High blood pressure is a long-term medical condition in which blood pressure is persistently elevated, such that it may eventually cause health problems, such as stroke. It is often called the “silent disease” as it can go undetected for years. If you have hypertension, your heart works harder than it should to pump blood to your tissues and organs.
Hypertension generally develops over several years, and it affects nearly everyone eventually. Fortunately, high blood pressure is detected. Once you know you have high blood pressure, you can control it.
Uncontrolled hypertension can lead to complications including:
Heart attack or stroke.
High blood pressure causes hardening and thickening of the arteries (atherosclerosis), which can eventually lead to a heart attack, stroke or other complications.
High blood pressure causes your blood vessels to weaken and swell up, forming an aneurysm. Sometimes, a ruptured aneurysm can be life-threatening.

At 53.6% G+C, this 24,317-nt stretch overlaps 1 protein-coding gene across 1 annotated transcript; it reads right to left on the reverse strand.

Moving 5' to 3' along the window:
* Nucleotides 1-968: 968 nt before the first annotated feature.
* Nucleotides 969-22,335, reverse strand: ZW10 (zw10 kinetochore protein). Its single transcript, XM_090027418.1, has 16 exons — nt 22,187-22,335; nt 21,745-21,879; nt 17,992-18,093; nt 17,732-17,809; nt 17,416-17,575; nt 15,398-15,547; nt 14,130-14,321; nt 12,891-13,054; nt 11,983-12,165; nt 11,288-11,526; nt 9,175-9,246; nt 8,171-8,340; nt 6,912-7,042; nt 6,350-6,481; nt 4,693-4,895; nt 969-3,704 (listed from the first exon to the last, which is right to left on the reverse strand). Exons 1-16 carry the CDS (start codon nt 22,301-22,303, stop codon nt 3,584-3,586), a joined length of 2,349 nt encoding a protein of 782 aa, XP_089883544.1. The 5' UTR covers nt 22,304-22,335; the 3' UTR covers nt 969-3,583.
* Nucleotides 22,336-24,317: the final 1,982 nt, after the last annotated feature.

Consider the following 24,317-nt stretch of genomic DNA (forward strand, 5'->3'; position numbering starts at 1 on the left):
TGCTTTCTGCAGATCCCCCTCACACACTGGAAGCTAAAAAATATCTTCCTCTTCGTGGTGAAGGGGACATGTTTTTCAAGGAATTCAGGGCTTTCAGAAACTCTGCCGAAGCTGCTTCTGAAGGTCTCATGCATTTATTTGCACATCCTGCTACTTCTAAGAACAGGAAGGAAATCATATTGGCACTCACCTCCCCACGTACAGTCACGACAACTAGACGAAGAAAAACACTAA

In order for the heart to pump blood against the higher pressure in your vessels, the heart has to work harder. This causes the walls of the heart’s pumping chamber to thicken (left ventricular hypertrophy). Eventually, the thickened muscle may have a hard time pumping enough blood to meet your body’s needs, which can lead to heart failure.
Weakened and narrowed blood vessels in your kidneys which prevents them from functioning normally.
Vision loss due to thickened, narrowed or torn blood vessels in the eyes.
Difficulty understanding and memory
Uncontrolled high blood pressure may also affect your ability to think, remember and learn. This can sometimes be due to insufficient blood flow to the brain.
Your brain relies on a healthy supply of oxygen-rich blood to work properly. High blood pressure can reduce your brain’s supply of blood. Narrowed or blocked arteries can also limit blood flow to the brain, leading to a certain type of dementia (vascular dementia). A stroke that interrupts blood flow to the brain also can cause vascular dementia.